A significant number of people who have broken up with their former partner are left with joint debts that could be causing them serious financial dif…
A significant number of people who have broken up with their former partner are left with joint debts that could be causing them serious financial difficulties, new research has shown.
According to a new survey conducted by the Debt Advisory Centre, more than one-fifth (22 per cent) of recently separated couples have loans and credit cards in both their names and this can create further friction between the pair if one party is not pulling their weight in terms of repayments.
The research showed that during the last year, one in eight couples in the UK went their separate ways.
However, prior to these breakups, couples had been building their lives together and this undoubtedly led to many taking out joint borrowings, with one-third (37 per cent) of former couples having a mortgage in both their names, while one in five (19 per cent) shared a tenancy agreement.
Meanwhile, 15 per cent of respondents also stated there had a joint bank account, while one in ten (9.7 per cent) held shared assets, like a car, white goods or other high-value items.
Overall, just 36 per cent of ex couples were able to split up without having this change in their circumstances impact their finances.
Men were shown to be more likely to have shared financial assets with a former partner than women (74 per cent compared to 50 per cent respectively – while, perhaps surprisingly, younger people (aged 25 to 34) were the most likely to hold shared financial assets after a breakup.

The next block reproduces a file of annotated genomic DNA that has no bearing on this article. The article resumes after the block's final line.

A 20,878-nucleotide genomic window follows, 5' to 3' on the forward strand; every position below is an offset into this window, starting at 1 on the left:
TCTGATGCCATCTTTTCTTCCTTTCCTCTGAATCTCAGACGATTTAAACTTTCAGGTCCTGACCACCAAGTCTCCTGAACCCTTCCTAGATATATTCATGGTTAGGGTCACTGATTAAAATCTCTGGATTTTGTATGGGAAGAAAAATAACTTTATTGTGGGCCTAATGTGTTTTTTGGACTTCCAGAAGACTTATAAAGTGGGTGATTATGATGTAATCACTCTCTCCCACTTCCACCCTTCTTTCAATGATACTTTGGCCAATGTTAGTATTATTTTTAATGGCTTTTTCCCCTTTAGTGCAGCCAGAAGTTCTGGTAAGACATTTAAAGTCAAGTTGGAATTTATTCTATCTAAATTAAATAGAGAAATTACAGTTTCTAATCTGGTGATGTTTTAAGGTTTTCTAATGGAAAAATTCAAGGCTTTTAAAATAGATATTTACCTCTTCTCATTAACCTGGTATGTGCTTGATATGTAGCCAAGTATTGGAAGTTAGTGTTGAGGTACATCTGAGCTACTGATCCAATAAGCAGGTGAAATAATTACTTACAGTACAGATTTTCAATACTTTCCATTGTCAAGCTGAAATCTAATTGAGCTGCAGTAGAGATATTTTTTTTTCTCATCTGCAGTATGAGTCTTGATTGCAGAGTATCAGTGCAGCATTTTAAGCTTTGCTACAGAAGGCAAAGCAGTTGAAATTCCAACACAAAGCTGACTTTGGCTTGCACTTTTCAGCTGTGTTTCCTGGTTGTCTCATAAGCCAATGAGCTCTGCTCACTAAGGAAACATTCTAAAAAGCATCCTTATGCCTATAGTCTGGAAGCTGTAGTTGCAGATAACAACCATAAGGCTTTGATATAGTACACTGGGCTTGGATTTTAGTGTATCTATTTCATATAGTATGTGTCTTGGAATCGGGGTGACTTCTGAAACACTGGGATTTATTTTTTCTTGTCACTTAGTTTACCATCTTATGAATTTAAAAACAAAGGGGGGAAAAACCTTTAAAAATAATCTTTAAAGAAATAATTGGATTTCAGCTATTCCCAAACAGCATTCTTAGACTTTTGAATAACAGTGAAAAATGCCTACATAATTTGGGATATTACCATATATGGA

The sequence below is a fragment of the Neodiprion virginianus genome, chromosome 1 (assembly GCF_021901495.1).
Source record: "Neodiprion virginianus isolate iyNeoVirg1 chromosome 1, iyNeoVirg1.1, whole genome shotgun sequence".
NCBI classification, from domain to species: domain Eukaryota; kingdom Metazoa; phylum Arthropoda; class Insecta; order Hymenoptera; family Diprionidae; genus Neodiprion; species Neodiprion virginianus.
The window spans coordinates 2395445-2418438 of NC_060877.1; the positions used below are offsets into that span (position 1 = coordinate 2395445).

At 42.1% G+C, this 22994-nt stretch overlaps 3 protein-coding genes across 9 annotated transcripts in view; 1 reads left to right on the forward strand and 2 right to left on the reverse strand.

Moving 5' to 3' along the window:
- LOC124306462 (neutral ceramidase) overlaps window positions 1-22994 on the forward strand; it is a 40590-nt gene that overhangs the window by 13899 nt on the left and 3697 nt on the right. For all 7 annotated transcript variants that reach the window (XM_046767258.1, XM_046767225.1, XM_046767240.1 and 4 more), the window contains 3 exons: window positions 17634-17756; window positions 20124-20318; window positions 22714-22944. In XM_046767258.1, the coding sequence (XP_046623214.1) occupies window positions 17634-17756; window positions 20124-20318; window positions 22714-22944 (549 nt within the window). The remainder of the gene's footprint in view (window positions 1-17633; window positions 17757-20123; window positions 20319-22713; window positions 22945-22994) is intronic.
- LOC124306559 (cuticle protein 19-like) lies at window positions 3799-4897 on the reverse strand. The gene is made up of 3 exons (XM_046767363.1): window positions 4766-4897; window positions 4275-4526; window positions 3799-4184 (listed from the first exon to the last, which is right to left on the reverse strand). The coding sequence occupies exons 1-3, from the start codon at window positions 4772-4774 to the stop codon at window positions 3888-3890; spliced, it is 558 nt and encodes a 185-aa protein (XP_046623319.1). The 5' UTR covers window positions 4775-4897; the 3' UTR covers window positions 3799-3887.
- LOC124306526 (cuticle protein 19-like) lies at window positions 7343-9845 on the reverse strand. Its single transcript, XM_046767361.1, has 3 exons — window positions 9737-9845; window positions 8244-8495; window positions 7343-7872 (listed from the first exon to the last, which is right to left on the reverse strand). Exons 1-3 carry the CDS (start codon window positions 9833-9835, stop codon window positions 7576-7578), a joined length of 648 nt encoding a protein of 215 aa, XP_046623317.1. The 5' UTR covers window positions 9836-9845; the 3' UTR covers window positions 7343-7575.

Spokesperson for the Debt Advisory Centre Ian Williams commented: "Splitting up with your partner is hard at the best of times, but when you share financial assets like unsecured debts, a mortgage or tenancy agreement, it can make things much more complicated.
"Separating your accounts can take time, but it's important you make this a priority when the relationship has come to an end. If a separation has left you struggling with debt repayments you can't manage alone, it might be time to seek professional debt advice."
The implications of failing to address the issue of shared financial assets and debts after a breakup can be far-reaching for many people, so making sure these issues are swiftly dealt with should be a priority.
Furthermore, the body has also published research showing the significant amount of money that is being lent by individuals to family members, as well as the serious financial implications this can have if these loans are not repaid.
The study showed one-third of all Britons have lent money to family members in the last year, with a combined £1.6 billion borrowed. The average amount lent stood at £100, although in one in ten cases, this figure rose to more than £200.
Furthermore, for 40 per cent of people this money was not viewed as a loan at all, as they do not expect it to be repaid.
Mr Williams stated: "Putting your hand in your pocket to help out a family member is very common across the UK. What is less common is actually seeing the loan repaid."
He added many people find it extremely difficult to broach the subject of unpaid debts when it is a member of their own family that owes them money. As a result, individuals can find themselves falling into their own set of financial difficulties due to their generosity.
In order to avoid this state of affairs, Mr Williams suggested drawing up a contract and setting out clearly the expected timescale for repayment is one of the best ways to ensure family loans are paid back in a manner that is flexible and fair for all involved.
However, if people are finding they are seeking loans on a regular basis, this could be a sign they need to carefully consider their present monetary situation and perhaps seek the advice of a qualified professional to help them get their finances back on an even keel.
Posted by James Francis